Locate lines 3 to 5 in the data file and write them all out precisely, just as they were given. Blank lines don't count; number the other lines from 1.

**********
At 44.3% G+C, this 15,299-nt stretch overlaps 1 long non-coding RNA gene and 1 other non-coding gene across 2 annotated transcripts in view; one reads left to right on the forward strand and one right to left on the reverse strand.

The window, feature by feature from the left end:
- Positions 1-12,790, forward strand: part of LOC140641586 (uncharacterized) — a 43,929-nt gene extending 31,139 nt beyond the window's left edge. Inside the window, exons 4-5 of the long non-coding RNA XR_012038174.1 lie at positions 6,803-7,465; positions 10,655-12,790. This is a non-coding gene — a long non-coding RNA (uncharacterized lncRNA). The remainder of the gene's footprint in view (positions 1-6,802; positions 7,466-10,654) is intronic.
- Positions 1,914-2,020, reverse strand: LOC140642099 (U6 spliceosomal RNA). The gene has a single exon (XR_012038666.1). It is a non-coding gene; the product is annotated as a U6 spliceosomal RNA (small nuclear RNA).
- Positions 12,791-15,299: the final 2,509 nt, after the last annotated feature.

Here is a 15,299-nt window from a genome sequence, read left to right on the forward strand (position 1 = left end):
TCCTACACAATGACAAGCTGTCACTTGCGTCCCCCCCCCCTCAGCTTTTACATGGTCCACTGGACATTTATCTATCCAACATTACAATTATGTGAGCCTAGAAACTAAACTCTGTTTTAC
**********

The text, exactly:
- Positions 1-12,790, forward strand: part of LOC140641586 (uncharacterized) — a 43,929-nt gene extending 31,139 nt beyond the window's left edge. Inside the window, exons 4-5 of the long non-coding RNA XR_012038174.1 lie at positions 6,803-7,465; positions 10,655-12,790. This is a non-coding gene — a long non-coding RNA (uncharacterized lncRNA). The remainder of the gene's footprint in view (positions 1-6,802; positions 7,466-10,654) is intronic.
- Positions 1,914-2,020, reverse strand: LOC140642099 (U6 spliceosomal RNA). The gene has a single exon (XR_012038666.1). It is a non-coding gene; the product is annotated as a U6 spliceosomal RNA (small nuclear RNA).
- Positions 12,791-15,299: the final 2,509 nt, after the last annotated feature.